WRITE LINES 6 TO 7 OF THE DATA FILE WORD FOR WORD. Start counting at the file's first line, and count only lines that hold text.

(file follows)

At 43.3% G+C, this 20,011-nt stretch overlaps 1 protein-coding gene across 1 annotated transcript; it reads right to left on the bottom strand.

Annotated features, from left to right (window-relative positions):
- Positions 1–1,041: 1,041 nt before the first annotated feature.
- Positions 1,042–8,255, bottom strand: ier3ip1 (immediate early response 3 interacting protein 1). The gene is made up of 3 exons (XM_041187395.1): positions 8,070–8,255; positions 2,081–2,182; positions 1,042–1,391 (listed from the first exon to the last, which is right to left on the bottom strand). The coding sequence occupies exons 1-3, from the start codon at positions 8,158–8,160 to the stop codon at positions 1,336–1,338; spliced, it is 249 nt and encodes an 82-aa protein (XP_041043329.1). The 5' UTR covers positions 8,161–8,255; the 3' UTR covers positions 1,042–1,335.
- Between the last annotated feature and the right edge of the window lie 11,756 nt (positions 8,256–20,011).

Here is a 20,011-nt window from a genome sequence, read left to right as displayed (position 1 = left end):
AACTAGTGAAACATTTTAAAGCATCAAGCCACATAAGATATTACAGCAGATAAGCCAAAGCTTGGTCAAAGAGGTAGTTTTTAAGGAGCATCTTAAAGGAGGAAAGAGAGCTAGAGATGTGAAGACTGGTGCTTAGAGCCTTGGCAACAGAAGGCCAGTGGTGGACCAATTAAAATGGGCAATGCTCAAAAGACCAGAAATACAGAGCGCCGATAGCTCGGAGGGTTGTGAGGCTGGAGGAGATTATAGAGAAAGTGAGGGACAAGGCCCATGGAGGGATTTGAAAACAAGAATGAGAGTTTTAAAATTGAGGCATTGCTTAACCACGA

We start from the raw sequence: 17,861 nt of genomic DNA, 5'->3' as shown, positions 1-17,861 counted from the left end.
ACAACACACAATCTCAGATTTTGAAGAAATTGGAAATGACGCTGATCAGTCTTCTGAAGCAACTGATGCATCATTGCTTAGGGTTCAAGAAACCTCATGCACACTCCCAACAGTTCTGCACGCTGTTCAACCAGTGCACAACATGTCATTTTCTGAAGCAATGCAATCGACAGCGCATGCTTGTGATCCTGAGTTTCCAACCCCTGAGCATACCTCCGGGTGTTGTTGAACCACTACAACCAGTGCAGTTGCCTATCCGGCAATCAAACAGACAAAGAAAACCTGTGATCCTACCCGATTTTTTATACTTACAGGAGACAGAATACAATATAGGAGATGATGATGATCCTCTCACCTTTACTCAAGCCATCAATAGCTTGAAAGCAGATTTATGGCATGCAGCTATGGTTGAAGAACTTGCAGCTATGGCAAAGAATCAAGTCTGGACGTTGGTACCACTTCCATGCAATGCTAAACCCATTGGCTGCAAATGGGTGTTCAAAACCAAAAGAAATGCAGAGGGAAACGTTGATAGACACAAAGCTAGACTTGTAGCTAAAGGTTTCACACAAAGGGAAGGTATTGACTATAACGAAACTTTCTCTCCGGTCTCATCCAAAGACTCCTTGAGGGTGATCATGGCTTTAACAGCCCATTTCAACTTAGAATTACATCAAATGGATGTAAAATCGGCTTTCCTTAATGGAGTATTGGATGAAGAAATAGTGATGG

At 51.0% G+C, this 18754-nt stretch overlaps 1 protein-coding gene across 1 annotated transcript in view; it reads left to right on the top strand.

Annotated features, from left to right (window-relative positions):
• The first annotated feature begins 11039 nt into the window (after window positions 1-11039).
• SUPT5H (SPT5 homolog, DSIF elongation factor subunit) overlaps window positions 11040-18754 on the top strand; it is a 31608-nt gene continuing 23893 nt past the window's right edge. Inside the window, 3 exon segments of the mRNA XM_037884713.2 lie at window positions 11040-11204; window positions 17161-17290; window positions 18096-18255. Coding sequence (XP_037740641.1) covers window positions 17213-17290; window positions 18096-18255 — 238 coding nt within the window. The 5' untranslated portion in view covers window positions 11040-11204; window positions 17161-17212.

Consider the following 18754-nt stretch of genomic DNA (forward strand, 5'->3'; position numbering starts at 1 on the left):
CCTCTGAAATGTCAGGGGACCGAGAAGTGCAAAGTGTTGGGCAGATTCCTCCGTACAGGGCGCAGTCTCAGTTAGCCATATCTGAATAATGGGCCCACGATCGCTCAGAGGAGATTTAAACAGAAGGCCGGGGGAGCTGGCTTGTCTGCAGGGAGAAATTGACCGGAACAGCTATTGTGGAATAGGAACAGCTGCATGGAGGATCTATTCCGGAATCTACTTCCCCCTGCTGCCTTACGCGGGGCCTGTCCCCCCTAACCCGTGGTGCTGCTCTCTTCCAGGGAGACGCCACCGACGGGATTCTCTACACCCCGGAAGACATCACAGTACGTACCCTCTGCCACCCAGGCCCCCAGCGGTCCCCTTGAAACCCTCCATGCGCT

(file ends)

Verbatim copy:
Here is a 20,011-nt window from a genome sequence, read left to right as displayed (position 1 = left end):
AACTAGTGAAACATTTTAAAGCATCAAGCCACATAAGATATTACAGCAGATAAGCCAAAGCTTGGTCAAAGAGGTAGTTTTTAAGGAGCATCTTAAAGGAGGAAAGAGAGCTAGAGATGTGAAGACTGGTGCTTAGAGCCTTGGCAACAGAAGGCCAGTGGTGGACCAATTAAAATGGGCAATGCTCAAAAGACCAGAAATACAGAGCGCCGATAGCTCGGAGGGTTGTGAGGCTGGAGGAGATTATAGAGAAAGTGAGGGACAAGGCCCATGGAGGGATTTGAAAACAAGAATGAGAGTTTTAAAATTGAGGCATTGCTTAACCACGA